At the heart of the plan is a call for an urgent and co-ordinated response across Europe to minimize the impact of the pandemic on the independent music sector, which has been particularly hit hard by the global crisis.
To support the thousands of micro-businesses and self-employed workers most affected IMPALA wants to see all countries take clear decisions on event cancellations and lockdowns to ensure people can claim on their insurance and access compensation schemes.
In some European touring markets this has already happened, but others have suffered from unclear messaging from national governments. In the United Kingdom, there was a five day lag between Prime Minister Boris Johnson advising people not to go to pubs, clubs and music venues and him officially ordering them to close. The week-long delay meant many U.K. venues were forced to stay open with no customers, yet unable to claim on their business interruption insurance.
IMPALA's crisis plan also recommends comprehensive economic measures for all European countries, including increased EU funding, unemployment relief for self-employed workers, fiscal incentives to boost recovery and the suspension of VAT (value-added tax, also known as goods and services tax) on all cultural goods and services, like music.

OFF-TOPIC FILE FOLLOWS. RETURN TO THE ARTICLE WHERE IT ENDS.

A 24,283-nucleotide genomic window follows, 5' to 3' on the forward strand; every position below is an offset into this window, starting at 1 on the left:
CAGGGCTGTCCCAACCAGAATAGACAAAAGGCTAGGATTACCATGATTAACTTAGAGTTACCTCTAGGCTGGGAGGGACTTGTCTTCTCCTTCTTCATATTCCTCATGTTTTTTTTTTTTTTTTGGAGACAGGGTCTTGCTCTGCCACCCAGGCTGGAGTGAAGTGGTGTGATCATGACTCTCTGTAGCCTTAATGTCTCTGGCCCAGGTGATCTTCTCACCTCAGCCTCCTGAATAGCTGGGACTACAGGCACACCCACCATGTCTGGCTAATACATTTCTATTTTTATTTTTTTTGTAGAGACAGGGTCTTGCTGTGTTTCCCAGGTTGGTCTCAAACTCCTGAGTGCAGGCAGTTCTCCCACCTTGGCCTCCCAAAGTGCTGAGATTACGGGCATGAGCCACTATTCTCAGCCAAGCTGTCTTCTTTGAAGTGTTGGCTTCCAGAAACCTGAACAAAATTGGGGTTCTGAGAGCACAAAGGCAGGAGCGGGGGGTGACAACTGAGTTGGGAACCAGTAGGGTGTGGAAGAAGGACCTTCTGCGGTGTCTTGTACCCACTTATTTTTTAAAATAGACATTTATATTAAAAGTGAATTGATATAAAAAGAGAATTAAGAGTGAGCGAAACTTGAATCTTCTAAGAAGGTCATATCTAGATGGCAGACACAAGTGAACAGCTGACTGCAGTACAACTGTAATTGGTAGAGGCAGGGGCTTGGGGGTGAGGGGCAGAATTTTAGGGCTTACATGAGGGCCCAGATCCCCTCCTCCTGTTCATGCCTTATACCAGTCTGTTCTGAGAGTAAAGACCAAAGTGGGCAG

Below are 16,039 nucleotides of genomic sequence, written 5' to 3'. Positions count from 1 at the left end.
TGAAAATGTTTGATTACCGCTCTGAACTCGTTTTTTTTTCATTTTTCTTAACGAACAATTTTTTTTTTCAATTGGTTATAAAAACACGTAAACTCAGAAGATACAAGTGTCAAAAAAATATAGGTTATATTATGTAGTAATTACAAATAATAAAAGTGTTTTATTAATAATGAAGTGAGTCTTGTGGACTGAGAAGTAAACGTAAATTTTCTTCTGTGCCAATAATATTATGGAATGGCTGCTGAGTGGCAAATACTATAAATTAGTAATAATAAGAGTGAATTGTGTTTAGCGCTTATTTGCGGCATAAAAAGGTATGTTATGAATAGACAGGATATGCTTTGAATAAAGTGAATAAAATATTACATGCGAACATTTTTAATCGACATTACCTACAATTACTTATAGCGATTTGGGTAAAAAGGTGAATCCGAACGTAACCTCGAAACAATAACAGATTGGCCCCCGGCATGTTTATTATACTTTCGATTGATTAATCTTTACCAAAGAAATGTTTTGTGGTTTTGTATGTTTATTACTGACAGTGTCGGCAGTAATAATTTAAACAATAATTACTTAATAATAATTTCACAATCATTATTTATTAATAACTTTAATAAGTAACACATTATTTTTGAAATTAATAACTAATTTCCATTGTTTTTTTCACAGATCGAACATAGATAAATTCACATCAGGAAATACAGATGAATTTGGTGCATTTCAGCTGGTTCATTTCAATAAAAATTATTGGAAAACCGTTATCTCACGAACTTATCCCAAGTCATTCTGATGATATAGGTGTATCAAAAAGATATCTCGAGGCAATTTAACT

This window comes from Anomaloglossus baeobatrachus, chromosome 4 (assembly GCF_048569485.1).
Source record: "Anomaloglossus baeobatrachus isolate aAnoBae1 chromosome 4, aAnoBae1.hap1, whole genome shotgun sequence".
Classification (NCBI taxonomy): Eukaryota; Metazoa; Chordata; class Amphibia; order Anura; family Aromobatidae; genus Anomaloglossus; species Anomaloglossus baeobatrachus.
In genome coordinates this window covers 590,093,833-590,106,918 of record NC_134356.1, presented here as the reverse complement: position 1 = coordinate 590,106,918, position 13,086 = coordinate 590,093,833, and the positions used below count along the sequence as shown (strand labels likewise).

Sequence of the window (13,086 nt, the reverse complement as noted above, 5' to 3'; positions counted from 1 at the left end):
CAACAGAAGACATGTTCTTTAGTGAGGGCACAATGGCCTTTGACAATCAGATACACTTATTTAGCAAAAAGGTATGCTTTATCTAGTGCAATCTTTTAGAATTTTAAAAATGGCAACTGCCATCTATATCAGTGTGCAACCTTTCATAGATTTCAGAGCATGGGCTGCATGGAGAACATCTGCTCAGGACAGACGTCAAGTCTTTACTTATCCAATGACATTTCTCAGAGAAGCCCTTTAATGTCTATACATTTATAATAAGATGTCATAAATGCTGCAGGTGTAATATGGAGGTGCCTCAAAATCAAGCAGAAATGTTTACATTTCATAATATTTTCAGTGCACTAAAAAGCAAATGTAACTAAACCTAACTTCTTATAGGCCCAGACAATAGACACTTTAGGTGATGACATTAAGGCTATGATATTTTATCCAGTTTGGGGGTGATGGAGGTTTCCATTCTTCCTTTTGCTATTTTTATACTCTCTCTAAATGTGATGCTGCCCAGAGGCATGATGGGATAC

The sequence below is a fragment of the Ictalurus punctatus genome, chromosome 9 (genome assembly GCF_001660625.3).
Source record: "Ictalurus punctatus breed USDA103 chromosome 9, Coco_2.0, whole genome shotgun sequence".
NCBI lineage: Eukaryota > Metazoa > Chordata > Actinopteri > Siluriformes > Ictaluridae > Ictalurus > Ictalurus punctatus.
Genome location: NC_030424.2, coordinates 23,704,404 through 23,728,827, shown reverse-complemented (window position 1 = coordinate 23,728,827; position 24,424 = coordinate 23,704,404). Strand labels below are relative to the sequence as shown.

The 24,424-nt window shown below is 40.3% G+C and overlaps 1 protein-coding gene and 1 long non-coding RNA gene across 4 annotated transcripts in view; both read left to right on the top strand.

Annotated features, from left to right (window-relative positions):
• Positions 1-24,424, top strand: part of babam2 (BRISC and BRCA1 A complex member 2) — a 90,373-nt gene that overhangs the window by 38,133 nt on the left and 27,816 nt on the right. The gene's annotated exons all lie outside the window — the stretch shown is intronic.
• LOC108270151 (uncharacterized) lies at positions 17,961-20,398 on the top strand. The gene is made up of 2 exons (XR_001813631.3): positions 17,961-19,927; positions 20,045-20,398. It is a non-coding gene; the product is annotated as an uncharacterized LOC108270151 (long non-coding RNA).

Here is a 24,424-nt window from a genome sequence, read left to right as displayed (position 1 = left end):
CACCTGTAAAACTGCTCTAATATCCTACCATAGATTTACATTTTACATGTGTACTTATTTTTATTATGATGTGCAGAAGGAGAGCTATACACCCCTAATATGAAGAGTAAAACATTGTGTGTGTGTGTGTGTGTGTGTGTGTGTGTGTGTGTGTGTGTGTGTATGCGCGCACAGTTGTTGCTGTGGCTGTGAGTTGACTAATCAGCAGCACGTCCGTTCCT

As well as making faster royalty payments and increasing payments to artists and labels, digital music services are being urged to provide advances to all rightsholders who need them and increase their support of local music through dedicated playlists.
The roll-out of IMPALA's plan, which can be seen in full here, will be accompanied by a survey of its 5,000 members measuring losses and promoting best practice.
According to IMPALA, 99% of Europe's music companies are micro, small or medium-sized independent enterprises and self-releasing artists. Collectively they produce more than 80% of all new releases and account for 80% of the sector's jobs.
"This is a call for urgent action," IMPALA executive chair Helen Smith tells Billboard. "Small and emerging companies in countries like Italy are saying they are on their knees, being much further into the crisis than other markets."
She likens the coronavirus crisis to an iceberg, where the most visible consequences like cancelled tours and festivals have profound knock-on effects that are not immediately apparent.
"A cancelled tour will have ongoing damage as release schedules are mostly on hold till later in the year [creating] a saturated market," says Smith. "In the meantime, income for labels is down as it's linked to new releases... Add the problem of what is happening with traditional retail and also online retail of physical product, which has plummeted, and the decline in digital streams and advertising revenue and it gets tough. Meanwhile the bills continue to come in."
"Most small companies can't survive that for any length of time," she says. "If that happens, fewer artists will have partners to work with, particularly independent and local."